Essay on William Blake And The 19th Century Romantic Literature

Essay on William Blake And The 19th Century Romantic Literature

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William Blake is considered to be one of the most prominent and significant contributors to nineteenth century Romantic literature. He was born in London, England in the year 1575, and he grew up with an enthusiasm for Gothic art ( 1). Blake was always an expressive and imaginative person, with a notably visionary personality ( 1). These traits proved useful to him as he began to express his beliefs through his works of what would become known as Romantic literature. During the era in which William Blake lived, the Catholic Church, which up until this time had been dominant, was facing schisms. Modernism, led by Pius IX and Leo XIII, rose during this tumultuous period (Christianity, Roman Catholicism 15) and allowed for new and radical ideas concerning religion and deity to be expressed. Blake disagreed with the beliefs that were previously taught, so he decided to take advantage of the new open-mindedness that the people of England showed. He expressed his ideas concerning deity and religion, by tactfully incorporating it into his literature. Though Blake referenced Christ and Christianity many times throughout his poems, he did not want to repeat what his audience had already been taught; instead, he sought to educate his audience on deity as he believed it was.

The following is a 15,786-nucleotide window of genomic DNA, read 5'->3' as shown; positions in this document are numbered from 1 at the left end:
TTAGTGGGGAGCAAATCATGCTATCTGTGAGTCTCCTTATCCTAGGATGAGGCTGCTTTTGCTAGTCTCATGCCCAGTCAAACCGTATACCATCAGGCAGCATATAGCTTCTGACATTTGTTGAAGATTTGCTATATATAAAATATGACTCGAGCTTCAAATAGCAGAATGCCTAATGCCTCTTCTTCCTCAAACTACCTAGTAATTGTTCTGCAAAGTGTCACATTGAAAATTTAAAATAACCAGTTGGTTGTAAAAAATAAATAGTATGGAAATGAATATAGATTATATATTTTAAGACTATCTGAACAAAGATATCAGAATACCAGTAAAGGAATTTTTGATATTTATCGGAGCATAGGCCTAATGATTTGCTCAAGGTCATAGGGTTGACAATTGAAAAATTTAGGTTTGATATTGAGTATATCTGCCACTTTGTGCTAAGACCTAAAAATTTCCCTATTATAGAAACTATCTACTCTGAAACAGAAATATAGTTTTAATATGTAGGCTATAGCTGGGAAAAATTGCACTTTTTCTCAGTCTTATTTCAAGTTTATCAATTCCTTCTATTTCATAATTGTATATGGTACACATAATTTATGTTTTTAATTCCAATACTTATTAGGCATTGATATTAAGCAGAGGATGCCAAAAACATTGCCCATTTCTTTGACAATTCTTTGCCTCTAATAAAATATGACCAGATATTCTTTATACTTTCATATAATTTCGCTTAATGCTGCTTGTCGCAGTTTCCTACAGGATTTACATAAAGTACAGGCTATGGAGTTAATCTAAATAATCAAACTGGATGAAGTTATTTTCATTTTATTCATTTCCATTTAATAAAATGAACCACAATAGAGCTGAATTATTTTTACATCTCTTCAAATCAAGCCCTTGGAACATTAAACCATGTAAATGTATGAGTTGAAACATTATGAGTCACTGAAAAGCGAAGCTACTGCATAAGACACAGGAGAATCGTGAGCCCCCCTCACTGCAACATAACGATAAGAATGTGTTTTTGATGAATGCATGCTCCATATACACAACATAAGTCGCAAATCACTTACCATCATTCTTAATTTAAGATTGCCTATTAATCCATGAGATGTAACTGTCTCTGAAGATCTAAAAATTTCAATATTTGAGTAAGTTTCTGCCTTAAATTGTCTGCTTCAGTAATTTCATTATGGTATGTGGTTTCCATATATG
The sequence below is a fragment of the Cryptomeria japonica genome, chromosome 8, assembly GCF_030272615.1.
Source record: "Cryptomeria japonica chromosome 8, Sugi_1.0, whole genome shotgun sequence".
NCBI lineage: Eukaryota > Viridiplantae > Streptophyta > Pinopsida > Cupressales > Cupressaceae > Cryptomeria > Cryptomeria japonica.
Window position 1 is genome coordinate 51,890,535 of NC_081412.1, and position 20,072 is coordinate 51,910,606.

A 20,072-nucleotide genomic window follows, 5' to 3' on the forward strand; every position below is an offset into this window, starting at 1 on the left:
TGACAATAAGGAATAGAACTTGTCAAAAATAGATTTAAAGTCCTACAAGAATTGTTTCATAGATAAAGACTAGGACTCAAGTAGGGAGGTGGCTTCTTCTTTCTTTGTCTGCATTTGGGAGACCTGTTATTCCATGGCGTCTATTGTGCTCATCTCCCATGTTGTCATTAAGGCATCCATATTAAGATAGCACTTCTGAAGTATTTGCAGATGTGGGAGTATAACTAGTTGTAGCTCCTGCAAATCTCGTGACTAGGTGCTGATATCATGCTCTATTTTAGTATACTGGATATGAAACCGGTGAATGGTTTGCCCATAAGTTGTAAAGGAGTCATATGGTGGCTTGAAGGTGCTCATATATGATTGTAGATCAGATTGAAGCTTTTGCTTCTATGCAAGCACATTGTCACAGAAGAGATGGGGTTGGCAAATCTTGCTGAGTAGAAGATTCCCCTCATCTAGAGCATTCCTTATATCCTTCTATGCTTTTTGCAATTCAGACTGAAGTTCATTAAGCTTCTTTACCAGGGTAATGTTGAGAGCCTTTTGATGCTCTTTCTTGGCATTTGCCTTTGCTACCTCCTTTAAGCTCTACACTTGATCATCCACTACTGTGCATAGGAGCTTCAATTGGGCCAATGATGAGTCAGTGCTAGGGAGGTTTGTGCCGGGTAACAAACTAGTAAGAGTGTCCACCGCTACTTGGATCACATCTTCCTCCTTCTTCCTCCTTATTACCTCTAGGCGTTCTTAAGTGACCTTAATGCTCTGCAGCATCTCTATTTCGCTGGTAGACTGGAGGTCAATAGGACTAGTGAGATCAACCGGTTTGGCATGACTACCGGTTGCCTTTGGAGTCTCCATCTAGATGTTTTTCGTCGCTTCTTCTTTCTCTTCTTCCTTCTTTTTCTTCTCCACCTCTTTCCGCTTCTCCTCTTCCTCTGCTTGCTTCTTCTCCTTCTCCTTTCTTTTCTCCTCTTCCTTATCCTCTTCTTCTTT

William Blake strongly disagreed with how the Christians of his time viewed “good” and “evil”, and how they were taught to suppress all evil in the world and even in themselves. Blake, however, believed that both good and evil dwelt in every man, and that the evil should not be viewed as unnatural and suppressed. He believed that all men were born with good and evil in their nature, and that without one the other could not exist. As stated by The...

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...know today, and that without both humans would not be able to mature and grow. As stated by Odessa College in their article “William Blake”, “he opposed the Western tendency to judge those opposites and to call one good and the other evil” (6). He ventured to spread these beliefs to the public, as well as his insistence on the multiple facets of God’s divinity. Blake believed that there are many defining characteristics of God, and that the man must be educated on and believe in God’s whole being in order for the soul to be saved and renewed. Blake had unique philosophies pertaining to Christianity and God’s deity; which incorporated into his literature in hopes that his beliefs would spread to his readers so that they might see the world in the same way that Blake perceived it, making him one of the most ambitious and notable authors of the nineteenth century.

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